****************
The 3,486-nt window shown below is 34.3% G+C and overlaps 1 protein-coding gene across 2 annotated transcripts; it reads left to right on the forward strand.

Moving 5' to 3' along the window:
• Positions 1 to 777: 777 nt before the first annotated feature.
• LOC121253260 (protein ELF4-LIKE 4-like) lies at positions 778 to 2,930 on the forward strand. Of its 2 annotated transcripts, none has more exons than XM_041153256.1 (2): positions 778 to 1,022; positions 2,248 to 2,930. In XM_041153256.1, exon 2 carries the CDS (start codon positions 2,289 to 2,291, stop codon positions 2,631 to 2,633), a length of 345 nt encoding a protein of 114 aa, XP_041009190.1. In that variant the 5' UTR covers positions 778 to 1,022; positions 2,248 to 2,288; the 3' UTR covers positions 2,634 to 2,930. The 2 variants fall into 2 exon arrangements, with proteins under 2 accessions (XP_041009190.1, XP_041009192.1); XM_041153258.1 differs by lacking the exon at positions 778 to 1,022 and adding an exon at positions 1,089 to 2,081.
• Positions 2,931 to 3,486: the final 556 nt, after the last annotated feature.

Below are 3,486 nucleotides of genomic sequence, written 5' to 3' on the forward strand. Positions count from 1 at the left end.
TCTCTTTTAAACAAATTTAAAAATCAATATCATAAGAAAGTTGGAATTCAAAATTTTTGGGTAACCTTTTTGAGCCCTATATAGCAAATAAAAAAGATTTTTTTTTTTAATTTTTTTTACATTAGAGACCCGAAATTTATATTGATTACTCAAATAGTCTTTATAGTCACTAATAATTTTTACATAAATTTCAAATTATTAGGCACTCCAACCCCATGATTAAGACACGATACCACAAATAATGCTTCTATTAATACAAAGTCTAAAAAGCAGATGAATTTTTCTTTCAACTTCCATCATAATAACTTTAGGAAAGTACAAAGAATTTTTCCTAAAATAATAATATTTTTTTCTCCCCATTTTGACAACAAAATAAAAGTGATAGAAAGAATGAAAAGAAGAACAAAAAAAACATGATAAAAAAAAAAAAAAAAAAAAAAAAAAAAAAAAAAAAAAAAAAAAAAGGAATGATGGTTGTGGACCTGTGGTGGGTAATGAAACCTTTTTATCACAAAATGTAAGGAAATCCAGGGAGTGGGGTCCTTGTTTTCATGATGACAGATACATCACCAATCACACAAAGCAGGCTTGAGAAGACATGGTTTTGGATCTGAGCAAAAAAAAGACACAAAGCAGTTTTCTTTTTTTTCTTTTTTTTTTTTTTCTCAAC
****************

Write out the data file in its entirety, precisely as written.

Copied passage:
The 3,486-nt window shown below is 34.3% G+C and overlaps 1 protein-coding gene across 2 annotated transcripts; it reads left to right on the forward strand.

Moving 5' to 3' along the window:
• Positions 1 to 777: 777 nt before the first annotated feature.
• LOC121253260 (protein ELF4-LIKE 4-like) lies at positions 778 to 2,930 on the forward strand. Of its 2 annotated transcripts, none has more exons than XM_041153256.1 (2): positions 778 to 1,022; positions 2,248 to 2,930. In XM_041153256.1, exon 2 carries the CDS (start codon positions 2,289 to 2,291, stop codon positions 2,631 to 2,633), a length of 345 nt encoding a protein of 114 aa, XP_041009190.1. In that variant the 5' UTR covers positions 778 to 1,022; positions 2,248 to 2,288; the 3' UTR covers positions 2,634 to 2,930. The 2 variants fall into 2 exon arrangements, with proteins under 2 accessions (XP_041009190.1, XP_041009192.1); XM_041153258.1 differs by lacking the exon at positions 778 to 1,022 and adding an exon at positions 1,089 to 2,081.
• Positions 2,931 to 3,486: the final 556 nt, after the last annotated feature.

Below are 3,486 nucleotides of genomic sequence, written 5' to 3' on the forward strand. Positions count from 1 at the left end.
TCTCTTTTAAACAAATTTAAAAATCAATATCATAAGAAAGTTGGAATTCAAAATTTTTGGGTAACCTTTTTGAGCCCTATATAGCAAATAAAAAAGATTTTTTTTTTTAATTTTTTTTACATTAGAGACCCGAAATTTATATTGATTACTCAAATAGTCTTTATAGTCACTAATAATTTTTACATAAATTTCAAATTATTAGGCACTCCAACCCCATGATTAAGACACGATACCACAAATAATGCTTCTATTAATACAAAGTCTAAAAAGCAGATGAATTTTTCTTTCAACTTCCATCATAATAACTTTAGGAAAGTACAAAGAATTTTTCCTAAAATAATAATATTTTTTTCTCCCCATTTTGACAACAAAATAAAAGTGATAGAAAGAATGAAAAGAAGAACAAAAAAAACATGATAAAAAAAAAAAAAAAAAAAAAAAAAAAAAAAAAAAAAAAAAAAAAAGGAATGATGGTTGTGGACCTGTGGTGGGTAATGAAACCTTTTTATCACAAAATGTAAGGAAATCCAGGGAGTGGGGTCCTTGTTTTCATGATGACAGATACATCACCAATCACACAAAGCAGGCTTGAGAAGACATGGTTTTGGATCTGAGCAAAAAAAAGACACAAAGCAGTTTTCTTTTTTTTCTTTTTTTTTTTTTTCTCAAC